For millions of homeless people around the world, finding shelter from the elements can be a challenge. Extreme winter cold and summer heat can be fatal to people who aren’t sufficiently protected.
Tough tents produced by BillionBricks, a small non-profit in Singapore, are pitched at alleviating the problem.
Priced at about $100 per WinterHyde tent, the triple-layer weatherproof fabric is draped over a basic structure assembled from common PVC pipes. The idea is for people to find or purchase the inexpensive pipes on their own, so the tent fabric and joint parts can be shipped to them more easily, explained Prasoon Kumar, founder and CEO of BillionBricks.
The team also decided to make the fabric drape reversible — in the winter, it keeps body heat in, and in the summer, it reflects the sun.
BillionBricks just concluded a small six-month pilot in New Delhi, in which 12 homeless families were sheltered through winter and summer months. They gave suggestions to the company, such as built-in lighting — a feature that might find its way into the next design upgrade with solar lights, he said.
Some families have also requested larger tents. The structures are designed to hold two adults and three children, but Kumar noticed families of up to seven sleeping in them.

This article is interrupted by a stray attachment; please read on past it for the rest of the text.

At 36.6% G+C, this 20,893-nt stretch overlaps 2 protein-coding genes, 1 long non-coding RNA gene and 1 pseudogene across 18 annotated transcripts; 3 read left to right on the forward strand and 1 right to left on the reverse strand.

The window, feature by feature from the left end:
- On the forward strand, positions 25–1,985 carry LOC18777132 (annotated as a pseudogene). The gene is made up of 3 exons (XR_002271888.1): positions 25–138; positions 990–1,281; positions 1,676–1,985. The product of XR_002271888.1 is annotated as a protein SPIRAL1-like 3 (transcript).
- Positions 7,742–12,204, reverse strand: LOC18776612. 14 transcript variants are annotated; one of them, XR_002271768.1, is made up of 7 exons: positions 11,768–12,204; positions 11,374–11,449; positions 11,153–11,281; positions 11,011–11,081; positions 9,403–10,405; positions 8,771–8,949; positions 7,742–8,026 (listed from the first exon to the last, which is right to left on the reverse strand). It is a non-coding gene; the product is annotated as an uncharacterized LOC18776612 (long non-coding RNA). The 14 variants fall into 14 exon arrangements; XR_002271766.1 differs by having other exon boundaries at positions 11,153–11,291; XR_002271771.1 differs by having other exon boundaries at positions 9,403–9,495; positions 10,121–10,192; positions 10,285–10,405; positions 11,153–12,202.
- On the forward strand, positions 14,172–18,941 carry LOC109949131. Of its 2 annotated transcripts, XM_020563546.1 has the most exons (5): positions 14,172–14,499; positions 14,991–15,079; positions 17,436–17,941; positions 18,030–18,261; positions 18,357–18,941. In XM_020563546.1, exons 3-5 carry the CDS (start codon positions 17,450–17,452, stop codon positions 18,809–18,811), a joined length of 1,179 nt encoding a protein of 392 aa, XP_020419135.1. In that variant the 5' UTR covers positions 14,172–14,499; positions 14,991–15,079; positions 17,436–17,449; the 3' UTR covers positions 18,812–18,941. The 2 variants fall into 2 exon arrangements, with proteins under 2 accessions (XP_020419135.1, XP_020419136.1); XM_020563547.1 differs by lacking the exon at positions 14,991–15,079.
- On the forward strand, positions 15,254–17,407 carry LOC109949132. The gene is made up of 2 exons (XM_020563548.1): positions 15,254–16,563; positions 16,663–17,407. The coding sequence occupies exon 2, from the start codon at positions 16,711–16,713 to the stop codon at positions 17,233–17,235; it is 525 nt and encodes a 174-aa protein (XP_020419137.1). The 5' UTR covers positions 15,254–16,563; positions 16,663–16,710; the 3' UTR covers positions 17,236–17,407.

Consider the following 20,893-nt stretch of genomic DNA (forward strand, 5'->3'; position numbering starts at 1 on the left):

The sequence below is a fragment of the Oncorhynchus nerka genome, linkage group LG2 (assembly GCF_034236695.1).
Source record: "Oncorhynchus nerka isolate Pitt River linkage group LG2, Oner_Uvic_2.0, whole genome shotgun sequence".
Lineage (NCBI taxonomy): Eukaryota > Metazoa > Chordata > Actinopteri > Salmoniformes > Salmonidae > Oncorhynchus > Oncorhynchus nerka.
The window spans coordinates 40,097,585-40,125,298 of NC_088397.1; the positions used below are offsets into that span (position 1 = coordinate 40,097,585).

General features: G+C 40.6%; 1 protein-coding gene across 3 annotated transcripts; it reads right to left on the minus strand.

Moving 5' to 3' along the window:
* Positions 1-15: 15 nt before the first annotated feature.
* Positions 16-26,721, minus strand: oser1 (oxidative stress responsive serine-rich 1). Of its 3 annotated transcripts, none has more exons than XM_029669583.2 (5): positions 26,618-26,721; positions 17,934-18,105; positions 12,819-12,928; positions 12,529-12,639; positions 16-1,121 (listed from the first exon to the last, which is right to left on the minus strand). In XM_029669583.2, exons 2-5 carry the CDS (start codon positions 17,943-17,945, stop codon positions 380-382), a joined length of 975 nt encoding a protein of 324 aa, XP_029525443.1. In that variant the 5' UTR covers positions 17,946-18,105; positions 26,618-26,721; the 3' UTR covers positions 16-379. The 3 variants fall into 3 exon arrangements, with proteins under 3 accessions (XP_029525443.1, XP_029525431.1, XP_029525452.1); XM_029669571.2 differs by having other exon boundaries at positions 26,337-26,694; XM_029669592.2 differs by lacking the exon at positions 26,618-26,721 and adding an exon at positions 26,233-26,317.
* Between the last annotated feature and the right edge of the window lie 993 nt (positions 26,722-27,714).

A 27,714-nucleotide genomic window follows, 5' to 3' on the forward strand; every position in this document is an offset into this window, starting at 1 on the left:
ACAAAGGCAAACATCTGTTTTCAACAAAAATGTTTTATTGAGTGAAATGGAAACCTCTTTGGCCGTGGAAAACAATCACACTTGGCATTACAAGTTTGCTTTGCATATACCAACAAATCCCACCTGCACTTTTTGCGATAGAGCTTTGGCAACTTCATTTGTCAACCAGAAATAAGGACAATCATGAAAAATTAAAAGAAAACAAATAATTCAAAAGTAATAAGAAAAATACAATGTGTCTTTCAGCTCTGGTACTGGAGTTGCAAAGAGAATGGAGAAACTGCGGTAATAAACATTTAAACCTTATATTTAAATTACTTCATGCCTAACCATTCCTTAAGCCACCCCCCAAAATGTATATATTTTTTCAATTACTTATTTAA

“I saw (the tent) as an emergency shelter for winter, but this couple I saw moved a bed inside. They said it was the first home they’ve had in years,” he said.
BillionBricks is working with other non-profits and governments to reach more homeless people with the product. The company plans for these groups to fund the tents, but is also working on a financing plan that would let homeless people pay for their tents over time.
Its next test project will be far more ambitious, with plans to send 1,000 WinterHyde tents to countries in South Asia by the end of the year.
But BillionBricks faces more barriers than simply reaching the homeless, Kumar said. “I’ve faced a lot of lack of urgency on the ground, from some organisations,” he lamented.
“There’s a lack of accountability. What happens when people die? Some media coverage — but no heads roll.”